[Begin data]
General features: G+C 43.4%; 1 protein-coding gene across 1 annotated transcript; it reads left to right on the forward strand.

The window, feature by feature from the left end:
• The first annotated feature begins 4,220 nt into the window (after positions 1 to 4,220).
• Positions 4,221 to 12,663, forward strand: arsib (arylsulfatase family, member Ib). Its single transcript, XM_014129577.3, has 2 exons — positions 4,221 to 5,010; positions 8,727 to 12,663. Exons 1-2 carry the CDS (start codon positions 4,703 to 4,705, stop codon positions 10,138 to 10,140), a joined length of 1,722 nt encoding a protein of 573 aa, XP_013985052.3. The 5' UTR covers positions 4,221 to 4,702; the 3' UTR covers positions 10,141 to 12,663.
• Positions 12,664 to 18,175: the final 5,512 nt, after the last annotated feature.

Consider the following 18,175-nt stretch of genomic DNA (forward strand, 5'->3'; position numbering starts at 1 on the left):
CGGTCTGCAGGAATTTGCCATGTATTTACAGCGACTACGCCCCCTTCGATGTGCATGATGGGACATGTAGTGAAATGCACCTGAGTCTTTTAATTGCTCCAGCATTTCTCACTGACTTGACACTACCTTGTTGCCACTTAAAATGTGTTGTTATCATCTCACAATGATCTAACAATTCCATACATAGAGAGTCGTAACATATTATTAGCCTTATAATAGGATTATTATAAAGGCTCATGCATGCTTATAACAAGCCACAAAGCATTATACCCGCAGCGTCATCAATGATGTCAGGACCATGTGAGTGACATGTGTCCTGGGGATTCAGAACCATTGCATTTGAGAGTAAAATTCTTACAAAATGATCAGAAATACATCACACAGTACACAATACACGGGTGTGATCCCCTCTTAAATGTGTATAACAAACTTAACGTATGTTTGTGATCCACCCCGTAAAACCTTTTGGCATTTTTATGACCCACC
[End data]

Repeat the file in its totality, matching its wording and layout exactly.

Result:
General features: G+C 43.4%; 1 protein-coding gene across 1 annotated transcript; it reads left to right on the forward strand.

The window, feature by feature from the left end:
• The first annotated feature begins 4,220 nt into the window (after positions 1 to 4,220).
• Positions 4,221 to 12,663, forward strand: arsib (arylsulfatase family, member Ib). Its single transcript, XM_014129577.3, has 2 exons — positions 4,221 to 5,010; positions 8,727 to 12,663. Exons 1-2 carry the CDS (start codon positions 4,703 to 4,705, stop codon positions 10,138 to 10,140), a joined length of 1,722 nt encoding a protein of 573 aa, XP_013985052.3. The 5' UTR covers positions 4,221 to 4,702; the 3' UTR covers positions 10,141 to 12,663.
• Positions 12,664 to 18,175: the final 5,512 nt, after the last annotated feature.

Consider the following 18,175-nt stretch of genomic DNA (forward strand, 5'->3'; position numbering starts at 1 on the left):
CGGTCTGCAGGAATTTGCCATGTATTTACAGCGACTACGCCCCCTTCGATGTGCATGATGGGACATGTAGTGAAATGCACCTGAGTCTTTTAATTGCTCCAGCATTTCTCACTGACTTGACACTACCTTGTTGCCACTTAAAATGTGTTGTTATCATCTCACAATGATCTAACAATTCCATACATAGAGAGTCGTAACATATTATTAGCCTTATAATAGGATTATTATAAAGGCTCATGCATGCTTATAACAAGCCACAAAGCATTATACCCGCAGCGTCATCAATGATGTCAGGACCATGTGAGTGACATGTGTCCTGGGGATTCAGAACCATTGCATTTGAGAGTAAAATTCTTACAAAATGATCAGAAATACATCACACAGTACACAATACACGGGTGTGATCCCCTCTTAAATGTGTATAACAAACTTAACGTATGTTTGTGATCCACCCCGTAAAACCTTTTGGCATTTTTATGACCCACC